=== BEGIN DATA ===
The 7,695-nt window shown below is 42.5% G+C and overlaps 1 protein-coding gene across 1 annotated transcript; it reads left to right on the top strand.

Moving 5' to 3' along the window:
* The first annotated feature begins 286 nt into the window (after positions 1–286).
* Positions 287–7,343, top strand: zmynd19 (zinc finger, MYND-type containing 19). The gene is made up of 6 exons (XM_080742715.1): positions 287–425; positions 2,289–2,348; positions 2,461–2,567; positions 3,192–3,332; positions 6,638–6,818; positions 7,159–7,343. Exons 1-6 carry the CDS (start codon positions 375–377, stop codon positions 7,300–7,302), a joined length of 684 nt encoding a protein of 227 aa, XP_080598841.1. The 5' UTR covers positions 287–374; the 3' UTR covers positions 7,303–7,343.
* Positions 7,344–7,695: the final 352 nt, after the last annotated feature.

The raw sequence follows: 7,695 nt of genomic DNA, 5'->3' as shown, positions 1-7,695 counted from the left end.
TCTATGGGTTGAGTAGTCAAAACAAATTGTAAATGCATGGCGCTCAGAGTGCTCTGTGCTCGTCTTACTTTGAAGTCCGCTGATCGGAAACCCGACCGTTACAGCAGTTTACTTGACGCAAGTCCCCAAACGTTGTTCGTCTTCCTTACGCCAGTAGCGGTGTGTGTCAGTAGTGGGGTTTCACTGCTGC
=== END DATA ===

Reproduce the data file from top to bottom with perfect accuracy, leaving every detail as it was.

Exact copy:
The 7,695-nt window shown below is 42.5% G+C and overlaps 1 protein-coding gene across 1 annotated transcript; it reads left to right on the top strand.

Moving 5' to 3' along the window:
* The first annotated feature begins 286 nt into the window (after positions 1–286).
* Positions 287–7,343, top strand: zmynd19 (zinc finger, MYND-type containing 19). The gene is made up of 6 exons (XM_080742715.1): positions 287–425; positions 2,289–2,348; positions 2,461–2,567; positions 3,192–3,332; positions 6,638–6,818; positions 7,159–7,343. Exons 1-6 carry the CDS (start codon positions 375–377, stop codon positions 7,300–7,302), a joined length of 684 nt encoding a protein of 227 aa, XP_080598841.1. The 5' UTR covers positions 287–374; the 3' UTR covers positions 7,303–7,343.
* Positions 7,344–7,695: the final 352 nt, after the last annotated feature.

The raw sequence follows: 7,695 nt of genomic DNA, 5'->3' as shown, positions 1-7,695 counted from the left end.
TCTATGGGTTGAGTAGTCAAAACAAATTGTAAATGCATGGCGCTCAGAGTGCTCTGTGCTCGTCTTACTTTGAAGTCCGCTGATCGGAAACCCGACCGTTACAGCAGTTTACTTGACGCAAGTCCCCAAACGTTGTTCGTCTTCCTTACGCCAGTAGCGGTGTGTGTCAGTAGTGGGGTTTCACTGCTGC